Then Mary of Narazeth, the virgin. Mary does not serve as some corrective to the sexual and religious impurity of Jesus’ line. She is rather an extension of God choosing those on the margins, those women who live in the risky in-between of men’s protection, desire, and ownership.
 

Virginity at this time was about social status more than our modern notion of sexual purity. A virgin was a woman, who was beyond the start of puberty but not yet married. Likely a virgin as we understand the term today, but the point was the liminal space. Mary was betrothed to Joseph. She was in between stages in her life of belonging to her father and belonging to a husband. Mary was in the space between responsibility to men. And her pregnancy is likened to Elizabeth’s— who follows a more common Biblical narrative— an older woman, assumed to be unable to conceive, who becomes pregnant by God’s grace and has a remarkable child that plays a key role in God’s liberate and redemptive plan.

 

Mary is like a barren woman, but without the shame that entails. For Mary, pregnancy would be shameful. Her in-between state of virginity, of belonging solely to no man, of no expectations of childbearing, yet being considered a woman, no longer a child puts her in a unique liminal space. It is from this place that Mary hears God’s Word and commission, and she can decide how to respond to it. And unlike the barren woman, the risk is in saying yes to what the messenger calls God’s favor.

 

This risk is very real. Mary in this in-between place called virginity, somewhat belongs to two men— her father and her future husband— but really is responsible to both while belonging under the care of neither. Her pregnancy, especially as poor woman, could easily wreck both protections. Yet, to not accept God’s commission to bear the Messiah, would be to accept a life of poverty as a Jewish woman in occupied Palestine. A difficult life to say the least.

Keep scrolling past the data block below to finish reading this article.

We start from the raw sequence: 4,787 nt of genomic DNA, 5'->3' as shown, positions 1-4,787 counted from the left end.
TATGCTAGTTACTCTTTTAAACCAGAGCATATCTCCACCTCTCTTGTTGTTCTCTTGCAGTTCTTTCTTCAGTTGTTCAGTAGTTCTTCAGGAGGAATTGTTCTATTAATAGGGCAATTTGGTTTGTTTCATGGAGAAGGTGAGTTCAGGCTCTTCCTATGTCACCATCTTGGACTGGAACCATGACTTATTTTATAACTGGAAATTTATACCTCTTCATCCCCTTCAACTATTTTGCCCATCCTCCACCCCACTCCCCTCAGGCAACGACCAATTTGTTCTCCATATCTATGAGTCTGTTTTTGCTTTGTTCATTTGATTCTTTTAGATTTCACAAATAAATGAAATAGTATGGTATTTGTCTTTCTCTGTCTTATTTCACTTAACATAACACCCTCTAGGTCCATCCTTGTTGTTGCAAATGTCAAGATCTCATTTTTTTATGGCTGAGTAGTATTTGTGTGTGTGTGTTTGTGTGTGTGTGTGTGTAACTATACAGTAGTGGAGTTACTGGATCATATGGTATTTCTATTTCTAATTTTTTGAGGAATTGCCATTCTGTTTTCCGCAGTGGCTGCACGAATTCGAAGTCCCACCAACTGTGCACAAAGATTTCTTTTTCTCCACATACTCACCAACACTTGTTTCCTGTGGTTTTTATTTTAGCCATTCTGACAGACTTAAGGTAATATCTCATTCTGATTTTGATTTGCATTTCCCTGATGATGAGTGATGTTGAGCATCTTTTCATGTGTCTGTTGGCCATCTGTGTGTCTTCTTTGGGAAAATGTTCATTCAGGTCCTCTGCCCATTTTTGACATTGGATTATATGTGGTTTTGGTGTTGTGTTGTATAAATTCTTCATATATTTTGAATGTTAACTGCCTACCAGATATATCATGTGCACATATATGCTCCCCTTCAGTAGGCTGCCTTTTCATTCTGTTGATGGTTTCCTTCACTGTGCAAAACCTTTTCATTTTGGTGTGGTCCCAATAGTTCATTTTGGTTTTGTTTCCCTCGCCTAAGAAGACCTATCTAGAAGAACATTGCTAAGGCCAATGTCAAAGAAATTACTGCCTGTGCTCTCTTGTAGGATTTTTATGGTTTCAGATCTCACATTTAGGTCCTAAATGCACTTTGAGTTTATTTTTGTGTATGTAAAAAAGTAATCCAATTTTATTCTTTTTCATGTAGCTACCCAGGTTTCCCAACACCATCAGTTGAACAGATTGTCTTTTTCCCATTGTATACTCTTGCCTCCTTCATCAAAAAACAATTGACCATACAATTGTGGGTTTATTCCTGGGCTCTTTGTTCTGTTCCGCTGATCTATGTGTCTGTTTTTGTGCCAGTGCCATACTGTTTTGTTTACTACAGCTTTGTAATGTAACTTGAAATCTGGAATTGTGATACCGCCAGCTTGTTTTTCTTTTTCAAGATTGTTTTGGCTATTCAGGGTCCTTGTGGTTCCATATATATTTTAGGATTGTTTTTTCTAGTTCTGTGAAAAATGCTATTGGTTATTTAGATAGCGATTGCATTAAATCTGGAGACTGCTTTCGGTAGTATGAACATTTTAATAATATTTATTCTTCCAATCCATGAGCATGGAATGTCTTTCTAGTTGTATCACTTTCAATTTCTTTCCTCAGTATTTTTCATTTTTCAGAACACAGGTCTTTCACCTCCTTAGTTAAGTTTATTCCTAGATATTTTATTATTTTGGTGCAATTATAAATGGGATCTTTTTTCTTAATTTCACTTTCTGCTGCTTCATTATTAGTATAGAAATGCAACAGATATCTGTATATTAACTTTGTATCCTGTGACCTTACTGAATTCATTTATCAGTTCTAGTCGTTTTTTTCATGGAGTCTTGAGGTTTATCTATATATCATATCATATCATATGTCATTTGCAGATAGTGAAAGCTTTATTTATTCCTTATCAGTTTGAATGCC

Mary, the angel says, is favored by God. Graced by God is another way to translate it. Mary is favored, chosen, as the prophets are in the Hebrew Scriptures. She is not more than human, but she is seen and known and loved and specifically set apart by God to play a particular role in the story of God’s liberation and redemption. Perhaps what makes her favored is that she is ready to play that role in the same way as Samuel was ready to play his and Isaiah was ready to play his, “Here am I, the servant of the Lord,” echoing the priest and the prophet. Mary, as a poor woman betrothed in Nazareth, perhaps was more ready than anyone for God’s promised Messiah to come and liberate God’s people from oppression. She responds to Gabriel— at first with a troubled look, considering what in the world was happening— but ultimately with the trust and assurance of a priest and prophet. Mary trusted God’s liberate and redemptive plan and was willing to play her role in that story at the risk of her own wellbeing. She never was going to be guaranteed a comfortable life. She was not favored by the world. And she threw her lot in with God the way that many prophets and priests called by God did before her. 

 

Mary has much to teach followers of Jesus. Gregory of Nyssa wrote, “What was achieved in the body of Mary will happen in the soul of everyone who receives the Word.” There may have been others who said no, or maybe not, but we certainly have a choice of reaction in our own liminal spaces, in the places in between belonging, in between safety, in between differing paths. It’s in those places that God’s Word often finds us. God’s commission comes to us. That God’s favor— underserved grace and calling— reach us. And if received and trusted, that Word, grace, and call place us in the story of liberation and redemption.